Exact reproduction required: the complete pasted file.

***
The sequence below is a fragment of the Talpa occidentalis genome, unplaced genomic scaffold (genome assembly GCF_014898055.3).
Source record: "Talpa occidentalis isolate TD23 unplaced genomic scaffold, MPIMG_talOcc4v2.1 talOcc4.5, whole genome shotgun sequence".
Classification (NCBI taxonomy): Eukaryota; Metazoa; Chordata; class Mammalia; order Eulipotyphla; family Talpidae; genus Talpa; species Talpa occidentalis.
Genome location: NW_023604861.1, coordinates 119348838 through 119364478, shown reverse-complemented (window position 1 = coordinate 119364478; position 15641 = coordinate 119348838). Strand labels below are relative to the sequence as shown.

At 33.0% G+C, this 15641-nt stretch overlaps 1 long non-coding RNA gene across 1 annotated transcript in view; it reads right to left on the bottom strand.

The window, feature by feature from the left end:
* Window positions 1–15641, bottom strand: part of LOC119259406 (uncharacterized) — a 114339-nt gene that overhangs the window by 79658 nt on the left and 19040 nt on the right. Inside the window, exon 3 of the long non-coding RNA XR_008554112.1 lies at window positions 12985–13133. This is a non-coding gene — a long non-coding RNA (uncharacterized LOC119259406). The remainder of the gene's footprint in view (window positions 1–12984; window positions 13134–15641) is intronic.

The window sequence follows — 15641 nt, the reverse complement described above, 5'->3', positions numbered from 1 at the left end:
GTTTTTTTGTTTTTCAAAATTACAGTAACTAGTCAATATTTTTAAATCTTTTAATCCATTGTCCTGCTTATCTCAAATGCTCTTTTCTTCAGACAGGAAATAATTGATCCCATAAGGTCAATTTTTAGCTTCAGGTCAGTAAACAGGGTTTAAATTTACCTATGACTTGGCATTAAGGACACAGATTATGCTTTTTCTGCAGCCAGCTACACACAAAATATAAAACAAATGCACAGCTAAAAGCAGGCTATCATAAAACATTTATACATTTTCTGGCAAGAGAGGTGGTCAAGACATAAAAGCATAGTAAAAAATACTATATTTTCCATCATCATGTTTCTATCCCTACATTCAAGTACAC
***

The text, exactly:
The sequence below is a fragment of the Talpa occidentalis genome, unplaced genomic scaffold (genome assembly GCF_014898055.3).
Source record: "Talpa occidentalis isolate TD23 unplaced genomic scaffold, MPIMG_talOcc4v2.1 talOcc4.5, whole genome shotgun sequence".
Classification (NCBI taxonomy): Eukaryota; Metazoa; Chordata; class Mammalia; order Eulipotyphla; family Talpidae; genus Talpa; species Talpa occidentalis.
Genome location: NW_023604861.1, coordinates 119348838 through 119364478, shown reverse-complemented (window position 1 = coordinate 119364478; position 15641 = coordinate 119348838). Strand labels below are relative to the sequence as shown.

At 33.0% G+C, this 15641-nt stretch overlaps 1 long non-coding RNA gene across 1 annotated transcript in view; it reads right to left on the bottom strand.

The window, feature by feature from the left end:
* Window positions 1–15641, bottom strand: part of LOC119259406 (uncharacterized) — a 114339-nt gene that overhangs the window by 79658 nt on the left and 19040 nt on the right. Inside the window, exon 3 of the long non-coding RNA XR_008554112.1 lies at window positions 12985–13133. This is a non-coding gene — a long non-coding RNA (uncharacterized LOC119259406). The remainder of the gene's footprint in view (window positions 1–12984; window positions 13134–15641) is intronic.

The window sequence follows — 15641 nt, the reverse complement described above, 5'->3', positions numbered from 1 at the left end:
GTTTTTTTGTTTTTCAAAATTACAGTAACTAGTCAATATTTTTAAATCTTTTAATCCATTGTCCTGCTTATCTCAAATGCTCTTTTCTTCAGACAGGAAATAATTGATCCCATAAGGTCAATTTTTAGCTTCAGGTCAGTAAACAGGGTTTAAATTTACCTATGACTTGGCATTAAGGACACAGATTATGCTTTTTCTGCAGCCAGCTACACACAAAATATAAAACAAATGCACAGCTAAAAGCAGGCTATCATAAAACATTTATACATTTTCTGGCAAGAGAGGTGGTCAAGACATAAAAGCATAGTAAAAAATACTATATTTTCCATCATCATGTTTCTATCCCTACATTCAAGTACAC